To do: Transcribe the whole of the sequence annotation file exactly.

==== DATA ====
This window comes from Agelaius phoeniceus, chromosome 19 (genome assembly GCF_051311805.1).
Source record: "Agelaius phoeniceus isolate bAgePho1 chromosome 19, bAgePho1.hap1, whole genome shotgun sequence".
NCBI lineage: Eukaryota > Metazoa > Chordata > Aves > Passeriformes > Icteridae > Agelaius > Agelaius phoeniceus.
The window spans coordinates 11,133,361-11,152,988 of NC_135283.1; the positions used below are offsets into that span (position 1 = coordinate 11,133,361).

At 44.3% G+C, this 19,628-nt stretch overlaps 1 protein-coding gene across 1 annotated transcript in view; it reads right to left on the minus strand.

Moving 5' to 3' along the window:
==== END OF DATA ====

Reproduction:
This window comes from Agelaius phoeniceus, chromosome 19 (genome assembly GCF_051311805.1).
Source record: "Agelaius phoeniceus isolate bAgePho1 chromosome 19, bAgePho1.hap1, whole genome shotgun sequence".
NCBI lineage: Eukaryota > Metazoa > Chordata > Aves > Passeriformes > Icteridae > Agelaius > Agelaius phoeniceus.
The window spans coordinates 11,133,361-11,152,988 of NC_135283.1; the positions used below are offsets into that span (position 1 = coordinate 11,133,361).

At 44.3% G+C, this 19,628-nt stretch overlaps 1 protein-coding gene across 1 annotated transcript in view; it reads right to left on the minus strand.

Moving 5' to 3' along the window: